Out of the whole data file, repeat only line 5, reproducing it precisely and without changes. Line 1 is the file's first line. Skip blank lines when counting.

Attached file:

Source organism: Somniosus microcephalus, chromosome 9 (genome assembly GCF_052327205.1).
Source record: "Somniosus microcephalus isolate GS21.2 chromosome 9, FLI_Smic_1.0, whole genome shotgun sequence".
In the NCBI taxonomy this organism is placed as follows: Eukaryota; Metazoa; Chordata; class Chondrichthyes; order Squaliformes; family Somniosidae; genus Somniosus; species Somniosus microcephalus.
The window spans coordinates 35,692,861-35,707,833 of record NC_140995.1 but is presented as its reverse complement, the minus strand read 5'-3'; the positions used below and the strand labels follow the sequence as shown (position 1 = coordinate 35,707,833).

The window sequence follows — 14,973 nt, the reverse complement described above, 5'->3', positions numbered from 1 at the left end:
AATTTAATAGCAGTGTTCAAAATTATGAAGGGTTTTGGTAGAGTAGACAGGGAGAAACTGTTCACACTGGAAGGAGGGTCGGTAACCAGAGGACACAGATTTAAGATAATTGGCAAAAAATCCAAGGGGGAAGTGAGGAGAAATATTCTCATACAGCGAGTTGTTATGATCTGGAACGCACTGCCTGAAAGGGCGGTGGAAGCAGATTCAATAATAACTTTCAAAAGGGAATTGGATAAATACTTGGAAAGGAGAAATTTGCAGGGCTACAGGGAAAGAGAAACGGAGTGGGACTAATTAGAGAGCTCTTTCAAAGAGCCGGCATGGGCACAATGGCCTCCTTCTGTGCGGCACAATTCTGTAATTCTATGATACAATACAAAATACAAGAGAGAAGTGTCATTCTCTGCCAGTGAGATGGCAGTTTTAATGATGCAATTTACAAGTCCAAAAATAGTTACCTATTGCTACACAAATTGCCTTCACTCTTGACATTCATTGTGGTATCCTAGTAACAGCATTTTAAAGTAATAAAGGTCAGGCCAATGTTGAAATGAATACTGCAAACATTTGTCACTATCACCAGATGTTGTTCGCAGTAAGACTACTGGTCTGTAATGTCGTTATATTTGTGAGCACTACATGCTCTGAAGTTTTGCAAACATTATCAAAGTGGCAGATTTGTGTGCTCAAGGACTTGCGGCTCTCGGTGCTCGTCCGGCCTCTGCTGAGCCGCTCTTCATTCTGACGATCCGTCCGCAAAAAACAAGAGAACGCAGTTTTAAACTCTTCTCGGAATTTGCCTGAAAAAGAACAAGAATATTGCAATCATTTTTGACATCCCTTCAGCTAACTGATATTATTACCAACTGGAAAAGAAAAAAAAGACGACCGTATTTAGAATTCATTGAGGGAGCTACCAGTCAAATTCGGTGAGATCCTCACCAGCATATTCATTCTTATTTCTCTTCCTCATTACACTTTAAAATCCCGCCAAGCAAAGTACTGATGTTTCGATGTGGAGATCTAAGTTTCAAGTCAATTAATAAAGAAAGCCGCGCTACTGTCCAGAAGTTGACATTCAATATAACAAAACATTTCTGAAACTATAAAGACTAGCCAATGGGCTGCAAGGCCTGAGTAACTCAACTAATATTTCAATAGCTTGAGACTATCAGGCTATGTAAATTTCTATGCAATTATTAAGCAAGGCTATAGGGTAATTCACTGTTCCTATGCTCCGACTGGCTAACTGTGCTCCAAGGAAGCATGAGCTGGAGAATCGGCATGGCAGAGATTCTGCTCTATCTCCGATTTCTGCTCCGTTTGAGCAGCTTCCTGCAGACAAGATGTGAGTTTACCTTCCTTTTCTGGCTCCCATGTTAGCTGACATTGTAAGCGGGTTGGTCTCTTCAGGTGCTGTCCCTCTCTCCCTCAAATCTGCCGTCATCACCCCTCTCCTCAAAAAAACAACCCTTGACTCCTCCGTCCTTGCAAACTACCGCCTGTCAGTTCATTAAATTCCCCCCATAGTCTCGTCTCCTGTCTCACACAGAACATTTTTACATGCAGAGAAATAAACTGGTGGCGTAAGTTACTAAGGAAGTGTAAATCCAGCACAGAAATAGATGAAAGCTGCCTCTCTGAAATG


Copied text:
The window sequence follows — 14,973 nt, the reverse complement described above, 5'->3', positions numbered from 1 at the left end: